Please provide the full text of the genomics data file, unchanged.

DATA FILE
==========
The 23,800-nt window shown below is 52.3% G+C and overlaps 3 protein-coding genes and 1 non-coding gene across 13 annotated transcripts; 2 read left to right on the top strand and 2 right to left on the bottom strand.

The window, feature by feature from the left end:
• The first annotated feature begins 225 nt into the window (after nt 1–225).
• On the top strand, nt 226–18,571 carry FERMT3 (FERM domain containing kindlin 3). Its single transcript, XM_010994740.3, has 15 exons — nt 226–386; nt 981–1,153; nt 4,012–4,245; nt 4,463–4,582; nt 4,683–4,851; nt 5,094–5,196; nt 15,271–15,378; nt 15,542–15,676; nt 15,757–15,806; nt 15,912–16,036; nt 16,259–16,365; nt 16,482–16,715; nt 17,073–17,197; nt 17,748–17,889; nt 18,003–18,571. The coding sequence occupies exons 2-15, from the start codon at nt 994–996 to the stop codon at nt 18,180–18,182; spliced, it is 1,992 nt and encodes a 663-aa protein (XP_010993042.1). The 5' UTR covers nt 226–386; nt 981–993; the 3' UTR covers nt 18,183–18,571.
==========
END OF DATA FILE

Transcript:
The 23,800-nt window shown below is 52.3% G+C and overlaps 3 protein-coding genes and 1 non-coding gene across 13 annotated transcripts; 2 read left to right on the top strand and 2 right to left on the bottom strand.

The window, feature by feature from the left end:
• The first annotated feature begins 225 nt into the window (after nt 1–225).
• On the top strand, nt 226–18,571 carry FERMT3 (FERM domain containing kindlin 3). Its single transcript, XM_010994740.3, has 15 exons — nt 226–386; nt 981–1,153; nt 4,012–4,245; nt 4,463–4,582; nt 4,683–4,851; nt 5,094–5,196; nt 15,271–15,378; nt 15,542–15,676; nt 15,757–15,806; nt 15,912–16,036; nt 16,259–16,365; nt 16,482–16,715; nt 17,073–17,197; nt 17,748–17,889; nt 18,003–18,571. The coding sequence occupies exons 2-15, from the start codon at nt 994–996 to the stop codon at nt 18,180–18,182; spliced, it is 1,992 nt and encodes a 663-aa protein (XP_010993042.1). The 5' UTR covers nt 226–386; nt 981–993; the 3' UTR covers nt 18,183–18,571.